Sunday, April 28, 2013

No-antenna DXCC

Since I returned to the air at the end of December 2012 I have been using QRP with a newly-purchased and assembled KX3. My antenna is not a real antenna, just an L-network tuner connected to the aluminum eaves trough (you might call it a rain gutter) on my 2-story house. The neighbours might notice a wire running the 1 meter from around the upper-floor window casement to the eaves trough, if they look very very carefully. This is a stealth antenna on steroids.

With my primary interest in DX it was only natural that I'd try to work some despite knowing that it would be difficult. Doable but difficult. Apart from one VE and several W/K stations all my contacts have been DX.

As I continued my casual operating with this minimalist station the countries slowly added up. As the total grew I began to wonder if I could reach 100, the threshold for DXCC. I was not obsessed by the idea, only curious if I could do it, at least before the warm weather arrived and I could proceed with building a real antenna. By "real" I mean an arrangement of conductors designed to effectively work as an antenna rather than a random conductor co-opted and coerced into behaving as one.

I am happy (and exhausted) to report that I have done it. Last week I logged country number 100 -- OA -- and so I have tentatively qualified for DXCC, assuming I actually go ahead and make an application using these criteria (NB: my actual total is over 300), which is not in my plans. It's enough to know I've done it. This goes to show that with a little perseverance, and luck, just how attainable DXCC can be. If I can do it in 4 months with QRP and a no-antenna antenna pretty much anyone can do so.

My most productive band was 20, closely followed by 30 and 15. Both 10 and 40 were well behind. The main reasons 10 was poor were the lower availability of openings and the need for a really low radiation angle. I also suspect, like many tuners, my little MFJ L-network is consuming most of the power, and on 10 meters that was usually 3 watts. Any more and the KX3 folded back due to the excessive RF getting into all the cables. It's due to pretty much having my temporary shack inside the antenna.During periods when conditions were poor (geomagnetic disturbance) I could work almost nothing.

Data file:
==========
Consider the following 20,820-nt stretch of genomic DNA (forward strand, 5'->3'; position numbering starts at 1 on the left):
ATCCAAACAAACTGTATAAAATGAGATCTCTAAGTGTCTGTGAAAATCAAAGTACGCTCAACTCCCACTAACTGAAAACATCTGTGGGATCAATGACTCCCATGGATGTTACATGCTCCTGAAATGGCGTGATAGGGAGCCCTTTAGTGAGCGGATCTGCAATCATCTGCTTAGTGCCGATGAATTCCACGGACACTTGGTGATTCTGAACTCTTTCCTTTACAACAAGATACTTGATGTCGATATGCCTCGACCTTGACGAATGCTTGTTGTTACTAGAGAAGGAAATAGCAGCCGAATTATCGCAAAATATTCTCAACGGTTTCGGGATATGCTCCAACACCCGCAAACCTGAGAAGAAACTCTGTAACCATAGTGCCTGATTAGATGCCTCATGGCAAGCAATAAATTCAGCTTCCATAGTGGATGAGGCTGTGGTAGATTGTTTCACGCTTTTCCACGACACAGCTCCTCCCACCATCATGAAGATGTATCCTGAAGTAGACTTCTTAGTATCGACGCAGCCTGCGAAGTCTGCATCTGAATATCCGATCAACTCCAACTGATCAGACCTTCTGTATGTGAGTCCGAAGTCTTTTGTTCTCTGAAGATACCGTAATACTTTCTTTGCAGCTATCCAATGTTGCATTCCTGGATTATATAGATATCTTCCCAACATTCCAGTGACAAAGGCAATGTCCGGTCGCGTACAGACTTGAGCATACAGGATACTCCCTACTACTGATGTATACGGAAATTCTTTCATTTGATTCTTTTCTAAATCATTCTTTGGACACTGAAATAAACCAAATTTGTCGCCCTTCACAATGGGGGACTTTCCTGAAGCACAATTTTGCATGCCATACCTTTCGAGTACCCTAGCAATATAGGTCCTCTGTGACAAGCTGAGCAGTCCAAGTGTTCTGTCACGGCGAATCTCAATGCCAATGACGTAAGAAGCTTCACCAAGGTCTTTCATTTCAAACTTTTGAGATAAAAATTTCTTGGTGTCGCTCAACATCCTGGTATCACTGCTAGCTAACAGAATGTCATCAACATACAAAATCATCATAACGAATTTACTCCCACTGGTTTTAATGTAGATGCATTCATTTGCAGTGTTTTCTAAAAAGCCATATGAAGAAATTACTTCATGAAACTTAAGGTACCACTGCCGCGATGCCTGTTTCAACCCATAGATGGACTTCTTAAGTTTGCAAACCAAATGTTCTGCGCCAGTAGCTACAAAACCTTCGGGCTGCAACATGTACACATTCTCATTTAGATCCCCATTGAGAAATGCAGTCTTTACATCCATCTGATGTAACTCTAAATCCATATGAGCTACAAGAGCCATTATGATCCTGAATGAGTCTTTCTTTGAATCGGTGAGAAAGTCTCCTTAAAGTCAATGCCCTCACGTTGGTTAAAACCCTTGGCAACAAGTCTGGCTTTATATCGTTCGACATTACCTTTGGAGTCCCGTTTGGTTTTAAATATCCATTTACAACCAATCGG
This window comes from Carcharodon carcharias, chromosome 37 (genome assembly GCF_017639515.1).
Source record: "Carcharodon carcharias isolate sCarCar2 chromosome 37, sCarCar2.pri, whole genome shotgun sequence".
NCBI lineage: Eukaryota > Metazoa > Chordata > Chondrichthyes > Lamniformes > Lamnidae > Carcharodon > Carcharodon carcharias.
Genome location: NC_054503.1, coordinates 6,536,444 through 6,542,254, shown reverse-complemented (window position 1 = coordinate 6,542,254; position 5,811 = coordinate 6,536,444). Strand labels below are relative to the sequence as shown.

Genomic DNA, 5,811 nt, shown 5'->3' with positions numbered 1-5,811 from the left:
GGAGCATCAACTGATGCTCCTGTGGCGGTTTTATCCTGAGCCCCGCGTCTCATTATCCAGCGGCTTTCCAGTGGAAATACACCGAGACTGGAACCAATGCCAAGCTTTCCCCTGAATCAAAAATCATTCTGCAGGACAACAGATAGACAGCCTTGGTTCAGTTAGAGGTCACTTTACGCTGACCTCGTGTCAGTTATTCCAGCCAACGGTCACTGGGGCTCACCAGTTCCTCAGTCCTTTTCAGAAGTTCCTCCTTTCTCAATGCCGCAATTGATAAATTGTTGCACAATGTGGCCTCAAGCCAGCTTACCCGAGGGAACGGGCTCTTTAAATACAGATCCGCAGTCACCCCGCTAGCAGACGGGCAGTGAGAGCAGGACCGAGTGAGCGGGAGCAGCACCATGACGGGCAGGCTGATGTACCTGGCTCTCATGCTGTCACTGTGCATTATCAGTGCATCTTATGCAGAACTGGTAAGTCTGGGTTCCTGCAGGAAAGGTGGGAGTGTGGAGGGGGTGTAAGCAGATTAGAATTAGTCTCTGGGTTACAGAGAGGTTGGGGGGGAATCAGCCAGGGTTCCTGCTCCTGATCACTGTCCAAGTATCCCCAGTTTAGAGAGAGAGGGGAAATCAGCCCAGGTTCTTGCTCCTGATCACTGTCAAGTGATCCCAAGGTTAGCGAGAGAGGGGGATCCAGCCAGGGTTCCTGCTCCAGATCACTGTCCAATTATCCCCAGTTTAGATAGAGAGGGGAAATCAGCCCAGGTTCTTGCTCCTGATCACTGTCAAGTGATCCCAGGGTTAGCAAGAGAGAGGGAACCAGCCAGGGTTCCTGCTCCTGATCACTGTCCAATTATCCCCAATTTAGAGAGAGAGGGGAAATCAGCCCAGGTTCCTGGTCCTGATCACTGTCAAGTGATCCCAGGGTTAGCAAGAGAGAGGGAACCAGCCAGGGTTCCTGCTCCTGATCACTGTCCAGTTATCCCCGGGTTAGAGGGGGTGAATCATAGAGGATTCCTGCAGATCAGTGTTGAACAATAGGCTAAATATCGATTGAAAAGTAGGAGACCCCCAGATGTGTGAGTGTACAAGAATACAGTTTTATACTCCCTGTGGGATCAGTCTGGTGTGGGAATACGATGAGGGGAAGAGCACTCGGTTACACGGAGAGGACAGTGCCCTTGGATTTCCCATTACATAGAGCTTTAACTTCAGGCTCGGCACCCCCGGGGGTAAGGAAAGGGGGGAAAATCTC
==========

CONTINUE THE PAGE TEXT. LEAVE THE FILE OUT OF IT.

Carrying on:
Apart from the early days, the countries did not come easy. There were ample "VE3?" queries from some rare and not-so-rare DX that never did make it into the log. There were a few good catches, including: J5, A7, XT, RI (South Shetland). There are many more common ones I did not log, and these included KL7, ZL and JA. Then there are the frustratingly loud ones that never hear me, such as D3, 5N, and 5U. I did once get a "VE3?" from the D3. Most DXpeditions were out of the question since only rarely can I get through when even so much as one other station is calling. Pile-ups are a no-go. Yet I did occasionally try, sometimes for the practice and sometimes hoping to get lucky.

All 100 contacts were on CW. I did make a few SSB DX contacts. The wider bandwidth (and therefore 8 to 10 db lower SNR) was not friendly to my puny signal.

With this small victory I can proceed with a lighter heart to construct a proper station, including a room dedicated to the shack and actual antennas. My real objective in this DXCC pursuit had been whether the rekindling of my interest in hamming would last. It has.

How speedily station construction will go I am not sure since like for many hams the radio is more of a winter pursuit. Summer is for antenna raising and maintenance, but mostly for non-radio activities. As things stand, the new shack is drywalled and ready for painting. I have enough material on hand to put up simple masts and antennas. If I can pick up a few tower sections to ease construction and maintenance of suitable supports I will do so. One way or another I plan to be fully equipped by the fall.

I may stick with QRP for a while yet. At least it won't be so painful with a real antenna.

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